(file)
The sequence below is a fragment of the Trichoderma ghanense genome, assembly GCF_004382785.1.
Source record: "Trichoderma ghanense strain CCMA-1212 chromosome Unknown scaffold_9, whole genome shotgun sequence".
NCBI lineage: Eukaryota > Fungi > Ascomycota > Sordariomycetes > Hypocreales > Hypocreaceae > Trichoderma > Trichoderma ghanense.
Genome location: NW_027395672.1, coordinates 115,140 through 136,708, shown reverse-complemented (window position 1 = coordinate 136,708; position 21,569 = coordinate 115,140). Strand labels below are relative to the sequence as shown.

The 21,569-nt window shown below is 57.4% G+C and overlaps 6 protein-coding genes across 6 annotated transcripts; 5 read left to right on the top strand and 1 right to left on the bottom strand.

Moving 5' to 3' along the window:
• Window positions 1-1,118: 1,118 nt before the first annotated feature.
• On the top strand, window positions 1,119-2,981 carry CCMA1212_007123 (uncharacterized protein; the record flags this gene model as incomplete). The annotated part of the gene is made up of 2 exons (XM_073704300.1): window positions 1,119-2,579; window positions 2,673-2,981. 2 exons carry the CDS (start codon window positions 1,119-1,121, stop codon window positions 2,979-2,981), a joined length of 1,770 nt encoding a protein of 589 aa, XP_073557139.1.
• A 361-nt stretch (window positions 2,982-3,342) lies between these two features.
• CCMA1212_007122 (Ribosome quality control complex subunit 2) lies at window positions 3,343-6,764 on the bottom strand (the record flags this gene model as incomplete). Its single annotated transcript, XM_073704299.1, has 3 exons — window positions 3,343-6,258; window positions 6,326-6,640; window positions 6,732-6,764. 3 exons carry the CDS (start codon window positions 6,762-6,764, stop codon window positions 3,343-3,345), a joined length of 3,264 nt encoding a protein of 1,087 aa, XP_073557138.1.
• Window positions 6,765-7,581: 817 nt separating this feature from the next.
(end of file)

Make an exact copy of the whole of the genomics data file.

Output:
The sequence below is a fragment of the Trichoderma ghanense genome, assembly GCF_004382785.1.
Source record: "Trichoderma ghanense strain CCMA-1212 chromosome Unknown scaffold_9, whole genome shotgun sequence".
NCBI lineage: Eukaryota > Fungi > Ascomycota > Sordariomycetes > Hypocreales > Hypocreaceae > Trichoderma > Trichoderma ghanense.
Genome location: NW_027395672.1, coordinates 115,140 through 136,708, shown reverse-complemented (window position 1 = coordinate 136,708; position 21,569 = coordinate 115,140). Strand labels below are relative to the sequence as shown.

The 21,569-nt window shown below is 57.4% G+C and overlaps 6 protein-coding genes across 6 annotated transcripts; 5 read left to right on the top strand and 1 right to left on the bottom strand.

Moving 5' to 3' along the window:
• Window positions 1-1,118: 1,118 nt before the first annotated feature.
• On the top strand, window positions 1,119-2,981 carry CCMA1212_007123 (uncharacterized protein; the record flags this gene model as incomplete). The annotated part of the gene is made up of 2 exons (XM_073704300.1): window positions 1,119-2,579; window positions 2,673-2,981. 2 exons carry the CDS (start codon window positions 1,119-1,121, stop codon window positions 2,979-2,981), a joined length of 1,770 nt encoding a protein of 589 aa, XP_073557139.1.
• A 361-nt stretch (window positions 2,982-3,342) lies between these two features.
• CCMA1212_007122 (Ribosome quality control complex subunit 2) lies at window positions 3,343-6,764 on the bottom strand (the record flags this gene model as incomplete). Its single annotated transcript, XM_073704299.1, has 3 exons — window positions 3,343-6,258; window positions 6,326-6,640; window positions 6,732-6,764. 3 exons carry the CDS (start codon window positions 6,762-6,764, stop codon window positions 3,343-3,345), a joined length of 3,264 nt encoding a protein of 1,087 aa, XP_073557138.1.
• Window positions 6,765-7,581: 817 nt separating this feature from the next.